When rockets from Gaza were landing in this area (which has no shelters), the sheikh laughed and said, “He’s asking about rockets? I am looking for water. I was a soldier in the Israeli army, I served my country.” When it is time for Allah to take him, he is ready.
When reviewing the volume of health risks to this society, lets not forget the Dimona nuclear reactor which is 30 miles away. Thabet remembers a time when they were told the reactors were “textile factories,” but no one was allowed to investigate due to massive security.
Adalah takes many petitions to the Israeli supreme court and often wins, but implementation is always a problem. It took the state six years to build a Bedouin school which consisted of a row of caravans.
He predicts that in five years all these villages will be cleared and Jewish towns will be built as part of “developing the Negev,” but there is obviously enough room for everyone, this is the same process going on in the West Bank in area C. These areas are the ancestral lands and villages of the Dirat tribe that existed long before 1948. Bedouin are people of the desert, they have had their own villages for 300 years, they wander with their herds, but then return to their villages. Maps from 1945 show fertile cultivated Bedouin villages. Now not only are they being asked to prove their ownership, but if they do, they are offered 17% of that land. The Bedouin are not interested in compromise.
We stop and drive up a small hill that in another perverse irony has several huge water storage tanks (that do not feed the surrounding villages of course). Sand storms dance across the vista below. In the distance we see another important piece of this puzzle, the Nevatim military air base that has plans for expansion. The location of this area is critical to prevent any demographic contiguity between Gaza and the West Bank. (Take a big “Ah ha” moment).
Shortly thereafter, the only Bedouin MK in the Israeli Knesset, a lawyer and former mayor active in the Islamic movement, Ibu Arar pulls up in his car wearing western dress, short hair and a beard, neatly pressed shirt. Standing in the wind with the highway below and the water tanks above, more sand storms, like mini tornados, dance across the clusters of villages. He talks about all the expected issues regarding the racism in Israeli society, the treatment of Bedouin, the discriminatory laws in the Knesset, and notes ironically that the state is spending twice as much money to expel the Bedouin as it would to recognize them. He asks, “If Israel can’t make peace with its own citizens, how can it make peace with Palestinians outside?” His family was displaced in the 1980s to build the military airport, the villagers were promised 10,000 dunams to move and they received 7,000. His allies in the Knesset include Meretz, a few MKs from Labor and the Arab parties, 20 out of 120 parliament members. His is a lonely battle.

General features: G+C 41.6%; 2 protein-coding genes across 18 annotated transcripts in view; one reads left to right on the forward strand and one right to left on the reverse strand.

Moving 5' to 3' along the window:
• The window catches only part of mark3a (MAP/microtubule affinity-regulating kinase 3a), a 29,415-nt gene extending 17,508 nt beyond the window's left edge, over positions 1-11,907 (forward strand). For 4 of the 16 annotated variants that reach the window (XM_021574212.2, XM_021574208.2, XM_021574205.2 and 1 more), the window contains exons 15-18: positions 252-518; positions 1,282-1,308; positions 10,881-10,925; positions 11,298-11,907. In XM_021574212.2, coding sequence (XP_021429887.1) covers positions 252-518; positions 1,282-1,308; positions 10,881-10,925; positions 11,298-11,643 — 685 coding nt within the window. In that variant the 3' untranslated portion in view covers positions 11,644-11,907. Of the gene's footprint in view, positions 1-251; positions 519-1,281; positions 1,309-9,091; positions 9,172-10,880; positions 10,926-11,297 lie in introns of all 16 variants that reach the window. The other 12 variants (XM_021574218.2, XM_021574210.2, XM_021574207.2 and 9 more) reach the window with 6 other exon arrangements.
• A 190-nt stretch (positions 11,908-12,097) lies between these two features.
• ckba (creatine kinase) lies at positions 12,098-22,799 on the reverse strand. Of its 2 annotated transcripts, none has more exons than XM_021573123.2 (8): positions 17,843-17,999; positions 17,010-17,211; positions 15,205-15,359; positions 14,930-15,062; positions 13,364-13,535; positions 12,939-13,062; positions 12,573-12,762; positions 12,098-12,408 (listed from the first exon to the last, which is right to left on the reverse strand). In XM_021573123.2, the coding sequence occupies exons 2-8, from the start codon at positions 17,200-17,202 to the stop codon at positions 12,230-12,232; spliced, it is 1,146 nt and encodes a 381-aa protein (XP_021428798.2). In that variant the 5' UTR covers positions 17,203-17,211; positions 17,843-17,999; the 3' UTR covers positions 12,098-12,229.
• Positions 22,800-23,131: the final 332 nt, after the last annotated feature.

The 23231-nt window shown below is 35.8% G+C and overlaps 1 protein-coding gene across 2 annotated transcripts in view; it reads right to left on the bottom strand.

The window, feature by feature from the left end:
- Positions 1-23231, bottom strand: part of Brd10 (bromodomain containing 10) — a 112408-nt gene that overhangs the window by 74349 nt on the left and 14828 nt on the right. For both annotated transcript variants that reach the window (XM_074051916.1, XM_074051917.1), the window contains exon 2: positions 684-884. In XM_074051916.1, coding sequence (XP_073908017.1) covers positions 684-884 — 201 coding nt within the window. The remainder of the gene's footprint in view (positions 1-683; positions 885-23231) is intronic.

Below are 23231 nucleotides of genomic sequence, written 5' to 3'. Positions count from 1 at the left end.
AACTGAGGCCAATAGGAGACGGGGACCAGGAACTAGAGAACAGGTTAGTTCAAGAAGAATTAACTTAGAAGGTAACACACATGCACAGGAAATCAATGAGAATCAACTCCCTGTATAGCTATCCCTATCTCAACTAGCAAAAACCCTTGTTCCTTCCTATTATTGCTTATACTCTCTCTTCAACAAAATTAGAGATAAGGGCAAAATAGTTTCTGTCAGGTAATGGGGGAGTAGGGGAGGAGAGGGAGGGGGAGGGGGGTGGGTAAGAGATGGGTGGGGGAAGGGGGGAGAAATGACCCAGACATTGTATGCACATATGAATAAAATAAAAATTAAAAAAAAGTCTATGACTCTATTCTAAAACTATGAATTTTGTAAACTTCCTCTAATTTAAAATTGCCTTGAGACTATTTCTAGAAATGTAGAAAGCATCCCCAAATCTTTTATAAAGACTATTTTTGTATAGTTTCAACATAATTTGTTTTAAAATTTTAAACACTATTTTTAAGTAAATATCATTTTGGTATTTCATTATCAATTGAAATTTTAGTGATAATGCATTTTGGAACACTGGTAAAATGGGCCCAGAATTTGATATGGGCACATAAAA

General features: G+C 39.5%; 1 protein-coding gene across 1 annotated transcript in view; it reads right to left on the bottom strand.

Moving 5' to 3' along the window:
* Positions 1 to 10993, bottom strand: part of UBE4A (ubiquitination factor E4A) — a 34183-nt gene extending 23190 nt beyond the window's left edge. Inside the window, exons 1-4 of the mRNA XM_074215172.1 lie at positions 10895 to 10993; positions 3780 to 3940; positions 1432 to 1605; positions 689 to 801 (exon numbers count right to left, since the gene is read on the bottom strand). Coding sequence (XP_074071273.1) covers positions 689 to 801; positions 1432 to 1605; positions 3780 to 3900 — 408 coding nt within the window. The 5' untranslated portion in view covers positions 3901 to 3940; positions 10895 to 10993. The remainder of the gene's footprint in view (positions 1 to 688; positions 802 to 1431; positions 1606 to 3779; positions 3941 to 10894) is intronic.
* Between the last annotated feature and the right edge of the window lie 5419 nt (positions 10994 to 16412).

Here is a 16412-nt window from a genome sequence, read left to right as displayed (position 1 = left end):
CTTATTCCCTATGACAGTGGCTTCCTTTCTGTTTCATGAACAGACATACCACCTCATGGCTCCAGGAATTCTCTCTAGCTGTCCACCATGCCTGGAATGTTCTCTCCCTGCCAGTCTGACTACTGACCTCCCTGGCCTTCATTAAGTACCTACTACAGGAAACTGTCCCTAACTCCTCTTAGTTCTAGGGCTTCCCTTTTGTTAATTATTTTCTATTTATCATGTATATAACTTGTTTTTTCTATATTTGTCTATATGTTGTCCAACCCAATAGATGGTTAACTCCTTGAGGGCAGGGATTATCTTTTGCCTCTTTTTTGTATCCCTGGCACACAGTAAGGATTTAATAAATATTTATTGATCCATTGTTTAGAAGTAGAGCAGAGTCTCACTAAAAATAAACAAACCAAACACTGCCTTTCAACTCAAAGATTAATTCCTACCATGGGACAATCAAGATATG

We pass the town of Nevatim, population 2,500, a (segregated I might add) Jewish settlement from India. Thabet gets agitated when he points out there are three signs along the road to a small Jewish cemetery and not one sign to any of the many villages for the living. He talks about the politics of fear, fear of the other, of Iran, Hezbollah, Hamas, Abu Mazin, there is always a new target. “Fear is the centripetal force that binds Jews together.”
Thabet reminds us that the Bedouin are stubborn and strong and will continue to fight. He states the Arabs are part of the Israeli landscape and have learned to, “Play the game.” They are very encouraged by solidarity groups and they are also not split by borders. For instance, half his family lives in the Jabalya Refugee Camp in Gaza. He has an 85-year-old aunt and he has not seen her in 15 years. He was once arrested for sending her 200 shekels a month, “supporting the enemy.” His family are refugees from Ashkelon. I am so inspired by his final insights: “We perceive the homeland as one place and we are willing to share. I am a minority in terms of numbers, but I have a majority mentality, all Palestinians, all Arabs. But the Jewish majority has a minority, siege mentality. They can militarily win, but they still have no sense of security.” The new post-Nakba generation is not afraid, they have nothing left to lose.
Stories of Jewish and Palestinian Trauma and Resilience Alice Rothchild New edition of this unique and honest account of the conflict seen through the eyes of a doctor, with personal accounts that bring the trauma to life.